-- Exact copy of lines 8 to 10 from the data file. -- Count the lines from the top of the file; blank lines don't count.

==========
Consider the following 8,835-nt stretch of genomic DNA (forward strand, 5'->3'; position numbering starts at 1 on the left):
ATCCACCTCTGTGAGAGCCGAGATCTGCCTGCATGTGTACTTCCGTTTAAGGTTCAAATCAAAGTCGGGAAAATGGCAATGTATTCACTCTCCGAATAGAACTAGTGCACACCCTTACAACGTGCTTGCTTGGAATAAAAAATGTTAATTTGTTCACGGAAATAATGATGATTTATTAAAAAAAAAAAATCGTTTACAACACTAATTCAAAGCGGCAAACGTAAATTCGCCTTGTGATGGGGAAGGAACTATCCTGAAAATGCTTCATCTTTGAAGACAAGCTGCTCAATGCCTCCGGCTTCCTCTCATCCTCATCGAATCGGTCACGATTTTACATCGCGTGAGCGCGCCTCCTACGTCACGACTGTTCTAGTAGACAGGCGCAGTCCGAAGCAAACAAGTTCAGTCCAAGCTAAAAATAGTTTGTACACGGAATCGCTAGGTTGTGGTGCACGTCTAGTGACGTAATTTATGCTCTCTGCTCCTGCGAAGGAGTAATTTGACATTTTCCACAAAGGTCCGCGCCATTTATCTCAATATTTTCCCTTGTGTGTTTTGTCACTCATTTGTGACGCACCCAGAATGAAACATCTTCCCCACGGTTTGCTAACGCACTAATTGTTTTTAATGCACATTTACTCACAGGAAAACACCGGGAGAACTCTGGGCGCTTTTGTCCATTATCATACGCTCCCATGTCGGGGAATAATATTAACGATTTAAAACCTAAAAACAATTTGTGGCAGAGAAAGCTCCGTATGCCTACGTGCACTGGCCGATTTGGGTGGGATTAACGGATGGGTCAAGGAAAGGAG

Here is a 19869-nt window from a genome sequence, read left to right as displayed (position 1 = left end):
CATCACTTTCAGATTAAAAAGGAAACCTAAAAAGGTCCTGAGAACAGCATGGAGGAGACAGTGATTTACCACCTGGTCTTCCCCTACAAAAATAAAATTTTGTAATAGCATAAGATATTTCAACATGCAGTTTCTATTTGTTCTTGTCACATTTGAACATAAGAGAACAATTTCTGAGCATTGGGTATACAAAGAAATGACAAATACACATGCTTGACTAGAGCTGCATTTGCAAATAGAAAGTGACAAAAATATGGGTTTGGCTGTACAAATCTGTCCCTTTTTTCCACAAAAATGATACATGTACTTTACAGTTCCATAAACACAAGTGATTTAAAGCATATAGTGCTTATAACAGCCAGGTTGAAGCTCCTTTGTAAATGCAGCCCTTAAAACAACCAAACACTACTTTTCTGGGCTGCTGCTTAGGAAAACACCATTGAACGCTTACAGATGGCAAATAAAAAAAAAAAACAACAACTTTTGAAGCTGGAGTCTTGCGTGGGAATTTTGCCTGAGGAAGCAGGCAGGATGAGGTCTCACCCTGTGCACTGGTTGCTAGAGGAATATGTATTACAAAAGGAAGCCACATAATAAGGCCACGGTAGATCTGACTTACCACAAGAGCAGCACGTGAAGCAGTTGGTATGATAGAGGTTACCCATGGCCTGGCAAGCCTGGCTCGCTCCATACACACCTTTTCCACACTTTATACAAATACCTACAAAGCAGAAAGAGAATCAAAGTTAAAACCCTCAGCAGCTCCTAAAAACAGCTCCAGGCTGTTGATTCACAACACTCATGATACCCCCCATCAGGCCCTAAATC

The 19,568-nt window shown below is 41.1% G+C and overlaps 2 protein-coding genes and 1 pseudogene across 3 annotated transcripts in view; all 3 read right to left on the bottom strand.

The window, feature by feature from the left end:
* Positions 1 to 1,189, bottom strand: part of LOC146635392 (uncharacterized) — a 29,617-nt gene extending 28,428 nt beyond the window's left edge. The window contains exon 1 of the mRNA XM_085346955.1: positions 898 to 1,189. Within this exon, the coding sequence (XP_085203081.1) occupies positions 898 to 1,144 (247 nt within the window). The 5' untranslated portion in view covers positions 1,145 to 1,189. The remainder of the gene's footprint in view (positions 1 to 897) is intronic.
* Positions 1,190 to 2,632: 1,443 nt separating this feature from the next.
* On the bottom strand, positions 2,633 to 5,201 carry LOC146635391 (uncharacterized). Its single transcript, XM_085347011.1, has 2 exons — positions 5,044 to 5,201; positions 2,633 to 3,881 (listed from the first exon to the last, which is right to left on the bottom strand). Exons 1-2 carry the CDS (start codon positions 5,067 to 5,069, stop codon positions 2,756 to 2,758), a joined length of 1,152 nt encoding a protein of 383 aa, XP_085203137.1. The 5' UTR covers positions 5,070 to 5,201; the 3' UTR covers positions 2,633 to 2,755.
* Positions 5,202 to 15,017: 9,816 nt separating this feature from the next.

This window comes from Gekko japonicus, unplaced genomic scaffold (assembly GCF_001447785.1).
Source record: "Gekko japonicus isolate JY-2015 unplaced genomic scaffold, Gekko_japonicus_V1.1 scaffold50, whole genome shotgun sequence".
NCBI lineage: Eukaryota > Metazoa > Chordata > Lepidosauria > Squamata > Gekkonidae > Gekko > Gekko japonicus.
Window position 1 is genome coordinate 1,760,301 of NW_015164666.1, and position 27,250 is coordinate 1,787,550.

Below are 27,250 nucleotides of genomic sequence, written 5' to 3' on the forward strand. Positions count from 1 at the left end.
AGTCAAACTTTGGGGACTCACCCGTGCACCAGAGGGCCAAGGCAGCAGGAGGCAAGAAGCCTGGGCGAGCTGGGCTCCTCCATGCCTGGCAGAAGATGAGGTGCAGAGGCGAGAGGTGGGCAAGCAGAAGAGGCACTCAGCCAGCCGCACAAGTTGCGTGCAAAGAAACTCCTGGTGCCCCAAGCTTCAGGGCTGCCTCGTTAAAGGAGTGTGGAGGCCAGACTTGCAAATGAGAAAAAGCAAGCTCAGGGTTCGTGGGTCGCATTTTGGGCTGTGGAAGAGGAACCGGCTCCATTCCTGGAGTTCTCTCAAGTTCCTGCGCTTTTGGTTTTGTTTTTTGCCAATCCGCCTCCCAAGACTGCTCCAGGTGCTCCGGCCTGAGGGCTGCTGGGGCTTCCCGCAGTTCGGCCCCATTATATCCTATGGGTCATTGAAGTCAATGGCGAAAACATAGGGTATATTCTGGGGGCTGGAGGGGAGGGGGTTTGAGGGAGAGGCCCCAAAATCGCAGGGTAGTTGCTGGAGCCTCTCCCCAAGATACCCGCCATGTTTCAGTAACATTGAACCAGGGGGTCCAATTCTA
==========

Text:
* Positions 1,190 to 2,632: 1,443 nt separating this feature from the next.
* On the bottom strand, positions 2,633 to 5,201 carry LOC146635391 (uncharacterized). Its single transcript, XM_085347011.1, has 2 exons — positions 5,044 to 5,201; positions 2,633 to 3,881 (listed from the first exon to the last, which is right to left on the bottom strand). Exons 1-2 carry the CDS (start codon positions 5,067 to 5,069, stop codon positions 2,756 to 2,758), a joined length of 1,152 nt encoding a protein of 383 aa, XP_085203137.1. The 5' UTR covers positions 5,070 to 5,201; the 3' UTR covers positions 2,633 to 2,755.
* Positions 5,202 to 15,017: 9,816 nt separating this feature from the next.